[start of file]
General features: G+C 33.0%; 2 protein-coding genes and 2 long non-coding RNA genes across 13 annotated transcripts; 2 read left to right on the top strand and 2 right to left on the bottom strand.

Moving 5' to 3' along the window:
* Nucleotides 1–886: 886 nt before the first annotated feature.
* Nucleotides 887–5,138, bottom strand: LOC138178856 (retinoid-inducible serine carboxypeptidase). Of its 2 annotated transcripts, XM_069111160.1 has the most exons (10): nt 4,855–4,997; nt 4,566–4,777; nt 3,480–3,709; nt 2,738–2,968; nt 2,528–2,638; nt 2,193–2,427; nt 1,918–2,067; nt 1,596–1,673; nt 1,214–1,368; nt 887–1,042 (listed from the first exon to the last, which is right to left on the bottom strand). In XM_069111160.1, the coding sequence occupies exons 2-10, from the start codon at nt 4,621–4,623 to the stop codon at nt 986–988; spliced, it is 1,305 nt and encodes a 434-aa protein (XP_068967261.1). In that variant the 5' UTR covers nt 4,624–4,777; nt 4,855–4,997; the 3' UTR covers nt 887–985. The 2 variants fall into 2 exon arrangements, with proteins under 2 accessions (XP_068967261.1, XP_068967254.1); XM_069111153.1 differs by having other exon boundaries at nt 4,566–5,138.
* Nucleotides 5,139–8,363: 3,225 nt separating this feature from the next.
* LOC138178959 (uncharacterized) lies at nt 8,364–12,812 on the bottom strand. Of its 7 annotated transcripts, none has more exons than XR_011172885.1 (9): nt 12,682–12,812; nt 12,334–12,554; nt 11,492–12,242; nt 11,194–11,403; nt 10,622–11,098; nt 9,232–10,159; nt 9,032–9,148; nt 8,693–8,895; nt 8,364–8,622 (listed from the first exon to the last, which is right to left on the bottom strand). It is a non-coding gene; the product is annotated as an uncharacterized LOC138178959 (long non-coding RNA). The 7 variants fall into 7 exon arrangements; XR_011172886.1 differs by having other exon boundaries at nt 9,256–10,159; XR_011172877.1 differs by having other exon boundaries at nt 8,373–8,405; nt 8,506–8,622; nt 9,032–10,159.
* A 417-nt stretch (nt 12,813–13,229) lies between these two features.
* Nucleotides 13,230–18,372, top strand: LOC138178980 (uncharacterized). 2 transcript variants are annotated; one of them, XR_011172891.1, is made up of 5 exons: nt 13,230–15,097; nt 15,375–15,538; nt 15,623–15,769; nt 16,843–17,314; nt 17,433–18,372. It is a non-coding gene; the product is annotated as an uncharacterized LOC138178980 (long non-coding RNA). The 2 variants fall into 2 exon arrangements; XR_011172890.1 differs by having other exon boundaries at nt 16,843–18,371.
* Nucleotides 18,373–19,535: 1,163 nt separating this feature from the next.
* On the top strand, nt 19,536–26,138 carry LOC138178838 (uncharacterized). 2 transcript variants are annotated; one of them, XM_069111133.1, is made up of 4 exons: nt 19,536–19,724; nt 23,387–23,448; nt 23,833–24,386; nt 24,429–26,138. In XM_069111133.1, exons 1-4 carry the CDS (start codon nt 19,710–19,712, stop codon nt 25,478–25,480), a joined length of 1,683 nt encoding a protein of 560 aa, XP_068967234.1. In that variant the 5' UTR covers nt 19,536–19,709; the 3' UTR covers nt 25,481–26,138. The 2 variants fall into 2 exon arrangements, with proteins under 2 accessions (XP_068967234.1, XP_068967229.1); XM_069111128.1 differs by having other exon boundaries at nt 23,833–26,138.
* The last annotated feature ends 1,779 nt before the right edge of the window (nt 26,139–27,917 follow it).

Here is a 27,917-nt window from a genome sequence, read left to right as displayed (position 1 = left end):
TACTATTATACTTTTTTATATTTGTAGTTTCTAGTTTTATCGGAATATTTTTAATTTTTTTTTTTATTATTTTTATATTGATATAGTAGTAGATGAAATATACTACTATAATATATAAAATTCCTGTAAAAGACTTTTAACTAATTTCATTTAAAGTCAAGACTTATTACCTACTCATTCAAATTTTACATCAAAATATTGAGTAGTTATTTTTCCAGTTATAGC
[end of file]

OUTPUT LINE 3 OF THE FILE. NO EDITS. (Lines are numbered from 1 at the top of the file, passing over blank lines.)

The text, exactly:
* Nucleotides 1–886: 886 nt before the first annotated feature.